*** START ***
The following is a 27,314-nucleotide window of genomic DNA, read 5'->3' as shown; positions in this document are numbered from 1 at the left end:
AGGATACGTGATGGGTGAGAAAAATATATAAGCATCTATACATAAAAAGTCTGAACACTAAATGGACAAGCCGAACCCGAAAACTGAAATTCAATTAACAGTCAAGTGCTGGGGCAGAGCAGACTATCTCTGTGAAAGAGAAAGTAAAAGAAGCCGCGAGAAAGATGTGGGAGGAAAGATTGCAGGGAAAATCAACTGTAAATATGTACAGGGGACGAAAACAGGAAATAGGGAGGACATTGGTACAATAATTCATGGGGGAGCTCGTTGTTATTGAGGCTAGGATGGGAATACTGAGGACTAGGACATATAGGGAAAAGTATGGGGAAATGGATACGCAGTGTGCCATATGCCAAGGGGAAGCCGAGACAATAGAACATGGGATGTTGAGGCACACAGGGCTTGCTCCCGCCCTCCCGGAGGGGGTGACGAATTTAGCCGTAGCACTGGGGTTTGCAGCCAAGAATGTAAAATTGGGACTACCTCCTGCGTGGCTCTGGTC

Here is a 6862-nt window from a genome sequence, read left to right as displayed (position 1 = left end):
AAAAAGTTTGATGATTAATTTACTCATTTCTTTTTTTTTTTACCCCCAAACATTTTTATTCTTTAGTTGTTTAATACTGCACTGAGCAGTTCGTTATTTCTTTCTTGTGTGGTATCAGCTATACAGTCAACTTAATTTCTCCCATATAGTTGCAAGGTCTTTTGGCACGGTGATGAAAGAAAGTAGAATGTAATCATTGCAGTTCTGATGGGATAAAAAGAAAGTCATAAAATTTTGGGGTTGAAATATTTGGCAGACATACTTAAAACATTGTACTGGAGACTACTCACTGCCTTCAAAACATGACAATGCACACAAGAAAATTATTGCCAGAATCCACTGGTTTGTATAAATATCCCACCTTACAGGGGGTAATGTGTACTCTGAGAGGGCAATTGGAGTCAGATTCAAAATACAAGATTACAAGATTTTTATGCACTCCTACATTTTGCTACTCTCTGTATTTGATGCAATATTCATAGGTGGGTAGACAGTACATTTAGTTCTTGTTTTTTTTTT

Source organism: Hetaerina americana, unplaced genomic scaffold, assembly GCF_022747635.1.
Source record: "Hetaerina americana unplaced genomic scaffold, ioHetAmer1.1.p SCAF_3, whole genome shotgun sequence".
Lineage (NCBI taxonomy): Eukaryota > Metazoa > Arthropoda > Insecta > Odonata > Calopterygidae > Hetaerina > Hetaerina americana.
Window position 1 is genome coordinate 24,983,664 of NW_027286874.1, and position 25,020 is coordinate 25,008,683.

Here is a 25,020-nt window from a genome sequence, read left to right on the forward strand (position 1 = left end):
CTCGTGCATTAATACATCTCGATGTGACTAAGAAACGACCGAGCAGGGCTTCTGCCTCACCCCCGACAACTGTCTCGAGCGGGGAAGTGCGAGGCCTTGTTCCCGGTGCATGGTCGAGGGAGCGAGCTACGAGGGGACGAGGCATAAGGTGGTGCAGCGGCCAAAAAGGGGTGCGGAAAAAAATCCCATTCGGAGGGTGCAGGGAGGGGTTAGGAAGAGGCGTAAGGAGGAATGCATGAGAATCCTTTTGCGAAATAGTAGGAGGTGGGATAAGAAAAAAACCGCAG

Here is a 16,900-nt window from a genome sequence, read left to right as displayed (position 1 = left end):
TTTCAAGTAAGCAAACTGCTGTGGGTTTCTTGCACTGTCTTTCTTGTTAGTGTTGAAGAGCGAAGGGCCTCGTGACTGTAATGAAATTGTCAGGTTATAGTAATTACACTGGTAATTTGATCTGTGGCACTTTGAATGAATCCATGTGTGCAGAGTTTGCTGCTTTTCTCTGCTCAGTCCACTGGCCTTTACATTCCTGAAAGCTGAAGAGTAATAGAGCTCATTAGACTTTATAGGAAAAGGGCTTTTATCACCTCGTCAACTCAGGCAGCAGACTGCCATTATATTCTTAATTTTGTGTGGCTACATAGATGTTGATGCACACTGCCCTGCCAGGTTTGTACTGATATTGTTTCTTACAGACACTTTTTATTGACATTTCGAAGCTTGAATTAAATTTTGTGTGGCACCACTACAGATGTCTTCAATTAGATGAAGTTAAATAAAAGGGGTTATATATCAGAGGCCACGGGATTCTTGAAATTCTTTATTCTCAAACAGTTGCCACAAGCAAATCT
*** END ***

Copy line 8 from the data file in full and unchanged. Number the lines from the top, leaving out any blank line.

Window position 1 is genome coordinate 24,983,664 of NW_027286874.1, and position 25,020 is coordinate 25,008,683.